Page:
Mark A. Socinski, MD: There was a press release in March that said that it reached significance for overall survival in the statistical design. Reaching overall survival superiority for arm B versus C allowed us to go look at arm A versus C. We’ll present that data at this meeting. I just want to make a comment on the liver metastases in the EGFR/ALK patients and explain the rationale for kind of looking at those as special populations. We’re all familiar with the Japanese trial in EGFR-mutant patients that added bevacizumab or erlotinib, and we’ll get an update on the overall survival for that. The progression-free survival was fairly impressive, so there was a rationale for thinking that this population may gain a benefit.

And then, going back to ECOG 4599, if you look at the Forest plots in patients who have liver metastases—liver metastases are negative for poor prognostic feature—there was a clear benefit in adding bevacizumab to carboplatin/paclitaxel in ECOG 4599. So, that was kind of the rationale for looking at those populations. Again, we saw some interesting data, particularly in the oncogenic driver subsets.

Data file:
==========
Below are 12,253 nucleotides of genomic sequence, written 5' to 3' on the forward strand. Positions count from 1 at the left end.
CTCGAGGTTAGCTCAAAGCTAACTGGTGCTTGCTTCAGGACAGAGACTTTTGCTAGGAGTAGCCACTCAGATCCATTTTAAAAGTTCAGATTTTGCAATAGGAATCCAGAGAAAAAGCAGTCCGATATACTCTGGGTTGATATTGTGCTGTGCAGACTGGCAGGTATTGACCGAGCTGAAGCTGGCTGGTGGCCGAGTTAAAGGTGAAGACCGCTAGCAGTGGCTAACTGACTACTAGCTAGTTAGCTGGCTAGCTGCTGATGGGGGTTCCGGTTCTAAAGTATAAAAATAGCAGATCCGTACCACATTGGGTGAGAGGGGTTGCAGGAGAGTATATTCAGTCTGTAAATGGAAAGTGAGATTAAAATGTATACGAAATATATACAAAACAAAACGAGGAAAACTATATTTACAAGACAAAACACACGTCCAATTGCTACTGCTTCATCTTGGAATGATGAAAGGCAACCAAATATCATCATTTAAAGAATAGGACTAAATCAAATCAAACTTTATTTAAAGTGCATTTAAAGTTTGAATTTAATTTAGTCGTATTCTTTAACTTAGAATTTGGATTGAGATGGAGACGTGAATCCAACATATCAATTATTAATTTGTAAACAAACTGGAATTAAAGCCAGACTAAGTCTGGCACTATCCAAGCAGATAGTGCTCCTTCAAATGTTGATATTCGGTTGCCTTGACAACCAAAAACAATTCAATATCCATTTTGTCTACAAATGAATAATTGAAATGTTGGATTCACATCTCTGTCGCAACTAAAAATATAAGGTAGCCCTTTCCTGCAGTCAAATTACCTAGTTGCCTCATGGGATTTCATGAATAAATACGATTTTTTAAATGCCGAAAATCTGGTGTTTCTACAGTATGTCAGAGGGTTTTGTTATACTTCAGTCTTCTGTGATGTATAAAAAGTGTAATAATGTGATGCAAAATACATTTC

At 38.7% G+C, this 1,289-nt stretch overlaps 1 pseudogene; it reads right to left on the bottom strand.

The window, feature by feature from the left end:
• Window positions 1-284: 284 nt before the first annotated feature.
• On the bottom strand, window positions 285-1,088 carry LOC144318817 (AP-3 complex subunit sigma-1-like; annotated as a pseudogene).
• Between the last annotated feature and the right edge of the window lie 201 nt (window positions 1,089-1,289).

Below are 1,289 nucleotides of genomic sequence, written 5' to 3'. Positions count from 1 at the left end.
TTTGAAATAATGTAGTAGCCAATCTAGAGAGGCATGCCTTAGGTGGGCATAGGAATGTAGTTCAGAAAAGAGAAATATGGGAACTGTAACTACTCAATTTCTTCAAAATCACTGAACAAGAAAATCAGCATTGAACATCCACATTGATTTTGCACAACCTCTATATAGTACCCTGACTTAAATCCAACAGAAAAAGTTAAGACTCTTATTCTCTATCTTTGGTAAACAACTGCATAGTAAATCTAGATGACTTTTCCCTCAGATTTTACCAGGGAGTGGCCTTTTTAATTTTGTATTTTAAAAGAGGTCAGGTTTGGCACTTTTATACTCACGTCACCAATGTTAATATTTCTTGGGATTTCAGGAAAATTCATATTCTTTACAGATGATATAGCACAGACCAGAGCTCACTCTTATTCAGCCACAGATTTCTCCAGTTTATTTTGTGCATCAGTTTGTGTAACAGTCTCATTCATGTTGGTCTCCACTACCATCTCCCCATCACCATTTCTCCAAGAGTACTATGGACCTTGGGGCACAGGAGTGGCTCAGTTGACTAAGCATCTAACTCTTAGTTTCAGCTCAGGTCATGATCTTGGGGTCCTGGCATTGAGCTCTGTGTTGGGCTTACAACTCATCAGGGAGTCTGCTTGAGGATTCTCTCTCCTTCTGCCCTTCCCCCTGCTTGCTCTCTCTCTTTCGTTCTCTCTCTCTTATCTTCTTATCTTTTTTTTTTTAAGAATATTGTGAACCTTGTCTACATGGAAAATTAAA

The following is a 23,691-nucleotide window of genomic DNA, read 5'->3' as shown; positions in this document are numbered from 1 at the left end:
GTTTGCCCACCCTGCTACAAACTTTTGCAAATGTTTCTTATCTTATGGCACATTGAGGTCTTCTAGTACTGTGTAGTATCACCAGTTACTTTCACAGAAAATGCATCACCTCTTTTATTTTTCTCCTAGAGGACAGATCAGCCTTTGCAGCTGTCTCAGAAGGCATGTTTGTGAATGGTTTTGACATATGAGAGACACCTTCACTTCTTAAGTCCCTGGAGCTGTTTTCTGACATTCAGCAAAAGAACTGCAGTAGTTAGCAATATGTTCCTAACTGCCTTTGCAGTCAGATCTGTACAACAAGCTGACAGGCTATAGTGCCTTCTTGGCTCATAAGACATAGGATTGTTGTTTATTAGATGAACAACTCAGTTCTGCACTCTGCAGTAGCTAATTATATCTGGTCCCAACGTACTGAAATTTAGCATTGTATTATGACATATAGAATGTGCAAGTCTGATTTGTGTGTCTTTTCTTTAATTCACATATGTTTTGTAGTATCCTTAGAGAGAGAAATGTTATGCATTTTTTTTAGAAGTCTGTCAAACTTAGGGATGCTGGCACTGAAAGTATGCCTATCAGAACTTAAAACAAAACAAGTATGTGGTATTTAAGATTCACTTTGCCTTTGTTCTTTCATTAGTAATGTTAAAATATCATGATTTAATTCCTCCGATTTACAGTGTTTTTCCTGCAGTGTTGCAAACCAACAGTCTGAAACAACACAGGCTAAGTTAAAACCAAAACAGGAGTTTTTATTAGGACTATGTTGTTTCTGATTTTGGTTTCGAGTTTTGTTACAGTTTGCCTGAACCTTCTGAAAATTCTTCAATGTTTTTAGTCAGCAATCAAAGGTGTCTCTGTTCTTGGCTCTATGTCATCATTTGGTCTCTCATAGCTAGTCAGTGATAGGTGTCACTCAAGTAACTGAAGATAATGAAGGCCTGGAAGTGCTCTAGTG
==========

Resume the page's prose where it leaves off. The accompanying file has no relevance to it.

Corey J. Langer, MD, FACP: I want to add one other observation, and I don’t know if this is a bias on my part or if it’s real. When we look at the progression-free survival curves, the separation seems to get magnified over time after the chemotherapy is concluded. One wonders if that is evidence of a special synergy between angiogenesis inhibition and the immunotherapeutic agent. And certainly, that’s now born out by survival. The control arm pretty much matches the data that we observed in the original adenocarcinoma cohort. We’re going from 14 months to 19 months, overall.

Karen Kelly, MD: Nineteen months.

Corey J. Langer, MD, FACP: It’s another positive trial.

Transcript Edited for Clarity 
View Conference Coverage
Online CME Activities
TitleExpiration DateCME Credits
Community Practice Connections™: ALK-Positive NSCLC: Emerging Strategies to Inform Sequencing, Optimize Outcomes, and Address Unmet Clinical Needs Along the Disease ContinuumAug 29, 20181.5
Community Practice Connections™: Oncogenic Tumor Board in Advanced NSCLC: Leveraging Actionable Mutations Along the Disease Continuum to Optimize Patient OutcomesAug 30, 20182.0